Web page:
European universities are well regarded but largely absent from the top ranks of global universities, and they produce less groundbreaking research, despite Europe’s wealth, history and development.

England and Wales, along with some countries in Asia and elsewhere, have tried to hit a middle ground. Starting in 2012, the government reduced the amount of public funding to universities while sharply raising the cap on tuition and abolishing limits on the number of students. Far greater numbers of British teens, including those from the poorest households, went to university than ever before.

For politicians, the model came with two big downsides. Because the government sets the price rather than universities, students and voters blame politicians for rising tuition instead of universities.

Second, because all tuition and expenses in the U.K. are paid upfront by the government—students begin repaying after graduation at a rate based on their income over a threshold—the government found it was suddenly spending more than it wanted on the new system, thanks to both higher fees and growing numbers of students. Further, if the income threshold isn’t met, the government after a number of years writes off the loan. The government says it absorbs about half of all student loans in this way.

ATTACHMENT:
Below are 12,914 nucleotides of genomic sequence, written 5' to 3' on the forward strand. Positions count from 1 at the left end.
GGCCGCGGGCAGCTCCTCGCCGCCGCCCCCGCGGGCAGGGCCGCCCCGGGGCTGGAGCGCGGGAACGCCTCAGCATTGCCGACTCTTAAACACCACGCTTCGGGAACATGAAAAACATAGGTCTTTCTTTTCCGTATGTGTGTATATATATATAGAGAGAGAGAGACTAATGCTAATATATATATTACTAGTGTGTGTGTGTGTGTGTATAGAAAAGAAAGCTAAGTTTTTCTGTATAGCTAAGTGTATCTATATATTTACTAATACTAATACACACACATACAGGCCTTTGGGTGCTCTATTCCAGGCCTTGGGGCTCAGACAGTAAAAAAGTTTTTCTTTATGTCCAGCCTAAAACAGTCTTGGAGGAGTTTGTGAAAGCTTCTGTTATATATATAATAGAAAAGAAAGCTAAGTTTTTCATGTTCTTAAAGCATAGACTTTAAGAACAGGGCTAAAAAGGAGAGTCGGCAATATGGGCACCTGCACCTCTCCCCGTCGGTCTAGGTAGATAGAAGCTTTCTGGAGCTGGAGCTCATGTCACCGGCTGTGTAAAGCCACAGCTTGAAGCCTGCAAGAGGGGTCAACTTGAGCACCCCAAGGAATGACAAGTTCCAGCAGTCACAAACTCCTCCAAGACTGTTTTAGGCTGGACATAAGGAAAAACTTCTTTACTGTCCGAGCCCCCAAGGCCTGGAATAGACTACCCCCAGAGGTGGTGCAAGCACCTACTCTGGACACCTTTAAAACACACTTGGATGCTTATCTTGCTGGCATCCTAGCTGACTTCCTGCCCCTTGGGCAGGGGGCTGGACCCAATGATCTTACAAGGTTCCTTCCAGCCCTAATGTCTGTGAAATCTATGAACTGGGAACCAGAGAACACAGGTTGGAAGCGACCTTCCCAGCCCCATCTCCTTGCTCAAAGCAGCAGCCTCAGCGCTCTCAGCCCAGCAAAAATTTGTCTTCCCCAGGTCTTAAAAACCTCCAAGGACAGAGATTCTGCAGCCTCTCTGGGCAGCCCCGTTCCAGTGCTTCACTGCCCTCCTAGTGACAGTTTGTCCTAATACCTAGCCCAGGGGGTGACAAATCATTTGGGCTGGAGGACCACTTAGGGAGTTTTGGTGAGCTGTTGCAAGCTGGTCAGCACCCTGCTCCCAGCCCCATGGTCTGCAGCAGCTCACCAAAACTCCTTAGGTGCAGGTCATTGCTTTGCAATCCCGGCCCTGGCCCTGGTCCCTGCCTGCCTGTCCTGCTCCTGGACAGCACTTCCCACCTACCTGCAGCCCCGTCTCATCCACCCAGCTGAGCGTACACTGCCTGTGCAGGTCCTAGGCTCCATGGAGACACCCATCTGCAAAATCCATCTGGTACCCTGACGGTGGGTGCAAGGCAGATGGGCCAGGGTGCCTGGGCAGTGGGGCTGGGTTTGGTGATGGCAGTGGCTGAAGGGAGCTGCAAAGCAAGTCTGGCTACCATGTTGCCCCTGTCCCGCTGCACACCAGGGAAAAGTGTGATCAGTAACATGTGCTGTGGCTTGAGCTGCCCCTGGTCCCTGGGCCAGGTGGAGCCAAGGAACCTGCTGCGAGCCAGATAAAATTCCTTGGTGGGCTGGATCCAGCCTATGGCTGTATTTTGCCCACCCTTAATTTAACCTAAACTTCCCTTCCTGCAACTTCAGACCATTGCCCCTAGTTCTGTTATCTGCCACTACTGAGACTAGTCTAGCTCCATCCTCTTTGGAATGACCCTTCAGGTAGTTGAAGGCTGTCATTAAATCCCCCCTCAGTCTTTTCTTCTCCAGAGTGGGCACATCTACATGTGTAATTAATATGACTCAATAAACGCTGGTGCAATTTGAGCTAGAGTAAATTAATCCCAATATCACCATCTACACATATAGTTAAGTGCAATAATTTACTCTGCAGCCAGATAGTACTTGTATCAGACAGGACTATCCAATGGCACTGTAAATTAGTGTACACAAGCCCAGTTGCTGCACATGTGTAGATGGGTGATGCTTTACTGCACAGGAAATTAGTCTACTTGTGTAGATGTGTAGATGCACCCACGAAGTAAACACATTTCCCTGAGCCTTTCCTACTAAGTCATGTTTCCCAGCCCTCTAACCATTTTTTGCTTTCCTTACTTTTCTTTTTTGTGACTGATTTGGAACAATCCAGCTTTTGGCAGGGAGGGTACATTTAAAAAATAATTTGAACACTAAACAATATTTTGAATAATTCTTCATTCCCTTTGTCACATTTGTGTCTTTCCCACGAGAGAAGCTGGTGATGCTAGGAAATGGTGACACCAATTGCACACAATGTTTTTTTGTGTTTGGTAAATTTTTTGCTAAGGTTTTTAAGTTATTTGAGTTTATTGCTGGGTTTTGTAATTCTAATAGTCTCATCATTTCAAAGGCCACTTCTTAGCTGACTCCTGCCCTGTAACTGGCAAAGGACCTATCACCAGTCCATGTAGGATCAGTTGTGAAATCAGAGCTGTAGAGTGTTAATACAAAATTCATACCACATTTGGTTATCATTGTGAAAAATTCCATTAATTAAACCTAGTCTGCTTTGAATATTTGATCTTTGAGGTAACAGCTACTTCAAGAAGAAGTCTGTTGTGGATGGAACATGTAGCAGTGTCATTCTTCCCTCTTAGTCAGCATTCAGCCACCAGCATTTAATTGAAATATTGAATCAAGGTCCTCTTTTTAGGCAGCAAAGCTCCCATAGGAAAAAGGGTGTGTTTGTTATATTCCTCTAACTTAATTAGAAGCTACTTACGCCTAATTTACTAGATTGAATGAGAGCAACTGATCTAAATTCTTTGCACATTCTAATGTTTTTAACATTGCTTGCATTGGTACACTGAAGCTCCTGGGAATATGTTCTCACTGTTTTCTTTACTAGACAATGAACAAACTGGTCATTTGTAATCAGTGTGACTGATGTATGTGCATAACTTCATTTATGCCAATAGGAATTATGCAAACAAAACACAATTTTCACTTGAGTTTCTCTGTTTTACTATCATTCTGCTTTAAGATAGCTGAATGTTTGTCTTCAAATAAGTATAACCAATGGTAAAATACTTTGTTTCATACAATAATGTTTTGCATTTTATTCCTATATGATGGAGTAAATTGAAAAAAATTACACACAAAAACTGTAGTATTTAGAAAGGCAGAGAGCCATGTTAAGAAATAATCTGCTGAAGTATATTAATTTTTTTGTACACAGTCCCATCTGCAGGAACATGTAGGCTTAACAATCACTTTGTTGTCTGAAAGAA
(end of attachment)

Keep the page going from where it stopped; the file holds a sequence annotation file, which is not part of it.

The combination of spending more public money and still getting blamed by voters for higher fees has put politicians off any further increases to the tuition cap.

“There is a sense in the U.K. that the model is broken, but there’s no political will or money to fix it," said Phil Baty, chief global affairs officer of Times Higher Education. The decline in standing “can have worrying consequences for future partnerships, investments and collaborations."

In an interview, U.K. Chancellor of the Exchequer Jeremy Hunt said the introduction of tuition, while controversial, had expanded access and quality for British students, and said the U.K. government had ramped up grants for research spending to the sector. But he added: “I don’t pretend…that U.K. students through the student loan system aren’t expensive and those are not immune to the other pressures on spending" faced by the government. He praised the sector for diversifying into international students.

Bunk beds

The tuition cap wasn’t such a big deal when inflation was at 2% a year, but makes a big difference with prices surging an average 8% in 2022 and likely rising a further 7% or so this year.